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Albany, CA 94706
After I return home with my notes from an evening of deep sky observing, I like to compare my
observations with as many different sources as possible and verify that I did indeed observe the
object in question. I'll use various deep sky catalogues to check brightness, size, orientation, etc.
and also visual reports from astronomy magazines and personal correspondences. For bright
well-known objects there is no problem of identification, but for the vast number of extremely
faint NGC galaxies that is not always the case. While trying over the past several years to survey
the entire NGC with my 17.5", I've run across many NGC entries which appear erroneous in some
manner as listed in the 1973 RNGC update. In previous articles, a total of 69 cases involving 92
objects listed in the RNGC were discussed and a wide range of catalogue errors were noted
including misidentified objects, non-existent objects, incorrect coordinates and even object type.
I've been slowly accumulating a list of further errata uncovered while researching and verifying
my most recent observing notes. Although there has not yet been an update to Sulentic and Tifft's
RNGC, Roger Sinnott has recently edited an update to the NGC and IC, entitled NGC 2000.0
(Sky Publishing Corporation, 1988), which has incorporated many of my corrections and others
submitted by Dr. Harold Corwin of the University of Texas at Austin and Dr. Malcolm Thomson
to provide a much more accurate modern NGC and IC for epoch 2000.0.
In this article, 18 further cases are discussed and I've tried to arrive at the most reasonable conclusion for each. In some cases, an ambiguity still remains which may be difficult at this point to resolve. Most of the situations discussed involve very faint galaxies not usually found on amateur observing lists and for the vast majority of cases, the RNGC can be considered a reliable modern catalogue for NGC entries. Nevertheless, as more observers using 16" or larger scopes routinely reach the faintest NGC objects still more of these problem cases will come to light and cause confusion. If you encounter an ambiguous or erroneous entry in your deep sky observing, please send me a note and it may be included in future versions of the NGC.
NGC 930, 932: N932 was discovered by William Herschel and is the brightest member of a small group of galaxies. On 26 October 1872, Ralph Copeland using Lord Rosse's telescope noted a second object which is placed at 60" separation in PA 314.3 (NW). This object was not mentioned in the subsequent three observations of N930 but Dreyer included it as N930 when he compiled the NGC. I carefully examined the POSS print containing this field and did not find any object at Rosse's position although there is a small red condensation with dimensions 0.15'x 0.15' at the northeast edge of the galaxy. The RNGC mixes up the identifications and lists the main galaxy as N930 and calls N932 non-existent. Since Herschel was definitely the first to observe this galaxy, his number N932 should apply and the data listed in the RNGC under N930 should be transferred to N932. It is possible that Rosse's nova N930 refers to the red condensation mentioned above, although it is extremely faint and the position angle is incorrect.
NGC 2957: This galaxy was discovered by John Herschel as h617. His RA is exactly 1 minute too far west but his description of a "*13m near" matches a similar star off the SW edge. This galaxy is located 3' WNW of brighter N2963 which was discovered by his father William and reobserved by John on the same night he discovered N2957. John's offset from N2963 of 32s in RA pins down the identification N2957 = M+12-10-001+2 = Z332-064. Looking over the RNGC data, it is clear that the entry for N2957 is simply a duplicate of N2963. N2957 is a double system with dimensions 0.8'x0.3' and 0.4'x0.2' and a combined photographic mag of 15.3z. So, all columns referring to N2957 need updating to reflect this change in identification and the position changed to 09h 45.0m +73 06' (1975).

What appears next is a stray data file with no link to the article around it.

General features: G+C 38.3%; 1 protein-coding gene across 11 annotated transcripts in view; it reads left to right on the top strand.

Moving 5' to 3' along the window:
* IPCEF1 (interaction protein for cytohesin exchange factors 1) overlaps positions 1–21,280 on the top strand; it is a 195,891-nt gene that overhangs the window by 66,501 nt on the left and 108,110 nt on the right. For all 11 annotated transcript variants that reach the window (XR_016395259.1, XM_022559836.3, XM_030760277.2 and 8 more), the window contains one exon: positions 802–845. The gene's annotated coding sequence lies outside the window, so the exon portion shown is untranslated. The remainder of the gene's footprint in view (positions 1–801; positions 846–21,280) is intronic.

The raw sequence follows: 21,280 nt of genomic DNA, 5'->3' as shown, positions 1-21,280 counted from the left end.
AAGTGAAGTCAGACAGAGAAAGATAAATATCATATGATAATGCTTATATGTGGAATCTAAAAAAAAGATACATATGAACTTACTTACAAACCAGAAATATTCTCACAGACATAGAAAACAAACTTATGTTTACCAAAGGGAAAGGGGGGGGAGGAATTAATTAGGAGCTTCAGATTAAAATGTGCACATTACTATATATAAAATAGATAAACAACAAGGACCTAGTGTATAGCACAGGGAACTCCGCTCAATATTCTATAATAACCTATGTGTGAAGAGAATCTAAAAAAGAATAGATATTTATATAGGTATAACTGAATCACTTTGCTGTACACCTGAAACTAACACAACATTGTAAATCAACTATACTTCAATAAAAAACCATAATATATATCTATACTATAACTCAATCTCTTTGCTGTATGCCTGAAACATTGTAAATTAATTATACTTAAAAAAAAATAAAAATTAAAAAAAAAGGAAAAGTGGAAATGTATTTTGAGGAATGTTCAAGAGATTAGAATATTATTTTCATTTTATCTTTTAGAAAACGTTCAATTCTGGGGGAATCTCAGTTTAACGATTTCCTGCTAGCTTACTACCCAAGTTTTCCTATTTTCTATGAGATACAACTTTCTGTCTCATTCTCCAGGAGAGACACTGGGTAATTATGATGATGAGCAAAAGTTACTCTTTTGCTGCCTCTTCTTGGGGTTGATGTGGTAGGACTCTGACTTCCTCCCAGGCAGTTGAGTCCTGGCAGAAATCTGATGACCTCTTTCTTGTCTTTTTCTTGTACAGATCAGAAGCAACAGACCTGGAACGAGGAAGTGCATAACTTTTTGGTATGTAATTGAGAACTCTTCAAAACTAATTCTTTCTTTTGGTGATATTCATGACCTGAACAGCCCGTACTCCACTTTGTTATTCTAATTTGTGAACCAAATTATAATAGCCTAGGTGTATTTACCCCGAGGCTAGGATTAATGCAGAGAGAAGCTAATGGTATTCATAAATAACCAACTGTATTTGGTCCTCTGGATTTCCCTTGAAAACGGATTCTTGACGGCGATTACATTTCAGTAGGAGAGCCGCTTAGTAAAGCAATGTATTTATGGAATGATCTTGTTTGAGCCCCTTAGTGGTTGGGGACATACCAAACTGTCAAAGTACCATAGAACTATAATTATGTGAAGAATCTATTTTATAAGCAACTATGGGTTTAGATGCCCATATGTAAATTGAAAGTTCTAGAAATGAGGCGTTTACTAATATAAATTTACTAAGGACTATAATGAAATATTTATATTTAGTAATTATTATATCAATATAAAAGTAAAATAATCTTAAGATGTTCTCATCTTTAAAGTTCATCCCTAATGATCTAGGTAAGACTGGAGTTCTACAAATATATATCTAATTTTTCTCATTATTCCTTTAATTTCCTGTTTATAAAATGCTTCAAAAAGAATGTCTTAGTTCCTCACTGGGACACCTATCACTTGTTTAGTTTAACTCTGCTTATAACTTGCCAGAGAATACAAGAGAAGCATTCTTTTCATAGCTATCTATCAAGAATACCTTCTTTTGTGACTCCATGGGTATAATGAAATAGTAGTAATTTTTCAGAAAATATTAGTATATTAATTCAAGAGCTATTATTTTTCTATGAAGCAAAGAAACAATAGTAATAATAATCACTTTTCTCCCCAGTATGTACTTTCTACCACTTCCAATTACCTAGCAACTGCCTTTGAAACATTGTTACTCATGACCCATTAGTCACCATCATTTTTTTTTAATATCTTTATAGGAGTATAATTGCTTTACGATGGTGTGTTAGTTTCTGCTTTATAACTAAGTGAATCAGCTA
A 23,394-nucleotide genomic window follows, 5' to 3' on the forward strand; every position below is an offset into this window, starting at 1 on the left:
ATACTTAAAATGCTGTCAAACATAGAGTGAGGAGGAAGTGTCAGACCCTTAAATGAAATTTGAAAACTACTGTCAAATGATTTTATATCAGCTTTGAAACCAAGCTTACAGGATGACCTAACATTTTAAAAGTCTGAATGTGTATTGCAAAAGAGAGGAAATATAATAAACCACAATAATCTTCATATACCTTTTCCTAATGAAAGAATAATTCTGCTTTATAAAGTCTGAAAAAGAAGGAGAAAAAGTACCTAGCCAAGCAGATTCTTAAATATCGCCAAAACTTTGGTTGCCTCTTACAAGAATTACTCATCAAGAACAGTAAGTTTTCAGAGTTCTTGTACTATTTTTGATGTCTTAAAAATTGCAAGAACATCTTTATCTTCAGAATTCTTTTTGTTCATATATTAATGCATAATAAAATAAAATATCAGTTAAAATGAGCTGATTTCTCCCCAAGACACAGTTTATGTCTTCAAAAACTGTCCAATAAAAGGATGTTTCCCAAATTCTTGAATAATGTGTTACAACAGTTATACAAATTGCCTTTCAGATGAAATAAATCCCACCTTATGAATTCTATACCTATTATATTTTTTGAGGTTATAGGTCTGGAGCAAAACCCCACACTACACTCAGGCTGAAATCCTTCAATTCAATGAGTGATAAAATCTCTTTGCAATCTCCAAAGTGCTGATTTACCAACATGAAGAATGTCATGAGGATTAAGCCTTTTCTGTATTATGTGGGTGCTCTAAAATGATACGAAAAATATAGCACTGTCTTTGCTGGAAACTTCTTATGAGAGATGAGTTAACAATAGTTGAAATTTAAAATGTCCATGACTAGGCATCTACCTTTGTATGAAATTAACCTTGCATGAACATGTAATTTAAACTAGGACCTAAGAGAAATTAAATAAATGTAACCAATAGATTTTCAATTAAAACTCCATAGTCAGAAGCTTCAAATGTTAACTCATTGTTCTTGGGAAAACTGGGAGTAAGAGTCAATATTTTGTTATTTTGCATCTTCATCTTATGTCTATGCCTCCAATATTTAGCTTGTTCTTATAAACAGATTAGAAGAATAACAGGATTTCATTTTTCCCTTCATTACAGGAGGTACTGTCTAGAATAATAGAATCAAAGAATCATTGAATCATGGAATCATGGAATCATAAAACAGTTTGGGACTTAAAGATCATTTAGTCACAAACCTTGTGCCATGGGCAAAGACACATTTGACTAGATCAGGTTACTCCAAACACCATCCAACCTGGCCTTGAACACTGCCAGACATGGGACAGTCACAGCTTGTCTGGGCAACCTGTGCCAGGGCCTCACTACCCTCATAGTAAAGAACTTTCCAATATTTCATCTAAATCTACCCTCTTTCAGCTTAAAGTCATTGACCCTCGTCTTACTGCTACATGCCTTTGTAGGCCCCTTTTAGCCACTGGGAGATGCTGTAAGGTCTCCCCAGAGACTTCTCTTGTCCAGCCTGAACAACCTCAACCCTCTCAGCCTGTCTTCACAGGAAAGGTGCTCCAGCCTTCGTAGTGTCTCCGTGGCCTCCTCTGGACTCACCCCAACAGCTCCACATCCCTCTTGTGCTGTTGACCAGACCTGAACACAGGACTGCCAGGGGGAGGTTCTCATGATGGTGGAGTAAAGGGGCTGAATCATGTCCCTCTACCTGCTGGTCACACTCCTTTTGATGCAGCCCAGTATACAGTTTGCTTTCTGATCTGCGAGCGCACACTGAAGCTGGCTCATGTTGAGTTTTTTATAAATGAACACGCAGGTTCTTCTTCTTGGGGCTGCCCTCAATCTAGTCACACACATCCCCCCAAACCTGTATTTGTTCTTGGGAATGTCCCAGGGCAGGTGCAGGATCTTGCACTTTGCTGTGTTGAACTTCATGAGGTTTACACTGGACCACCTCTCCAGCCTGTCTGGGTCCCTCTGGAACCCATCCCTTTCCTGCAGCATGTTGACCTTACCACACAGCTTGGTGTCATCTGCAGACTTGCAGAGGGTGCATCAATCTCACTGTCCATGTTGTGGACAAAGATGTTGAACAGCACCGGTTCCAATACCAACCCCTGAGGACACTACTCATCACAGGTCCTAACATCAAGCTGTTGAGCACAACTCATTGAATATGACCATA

NGC 3704, 3707: These two entries are attributed to both Ainslie Common and Wilhelm Tempel in the NGC. Common's description in Copernicus, Vol 1 reads "2, F, R, on the parallel, star symmetrically placed between." At 13' due south of Common's single position (obtained from the setting circles) is a very faint pair of galaxies observed in my 17.5". The first of these galaxies is N3704 = M-02-29-037 at 11 30 04.6 -11 32 48 (2000) which has a mag 15 star 42" following. N3704 also has an extremely faint and compact companion 1.7' east with the mag 15 star between the galaxies as in Common's description, so it is a reasonable match for N3707 at 11 30 11.6 -11 32 37. For some reason, the RNGC ignores the second fainter galaxy of the pair and lists N3707 as nonexistent.
Unfortunately, the NGC summary descriptions (from Tempel?) have some errors. The listing for N3704 mentions a mag 9-10 2' SSE of N3704, although the bright star is actually 2.6' WNW. Additionally, the description for N3707 mentions a "*15 (neb?) 2s following", which actually describes the mag 15 star 2.8s following N3704. Nevertheless, Common's description is sufficient to identify this pair of galaxies.
NGC 3950: In the observations of N3949, the observers at Birr Castle picked up a faint companion described on 31 Mar 1872 as "comp neb n about 2.5'." A later micrometric observation on 27 Apr 1875, placed this nova in position angle 356.5 , distance 154.6". At Lord Rosse's position there is a very faint galaxy (also catalogued as Ho 301b) which was observable in my 17.5" and verified on the POSS. Reinmuth also identifies this galaxy as N3950 in his 1926 photographic survey Die Herschel-Nebel. Instead, RNGC identifies N3950 with another very compact companion located almost 5' north of N3949. The RNGC 1975 coordinates of N3950 should be changed to identify the galaxy at 11h 52.4m +48 02' and the other columns updated to reflect this change.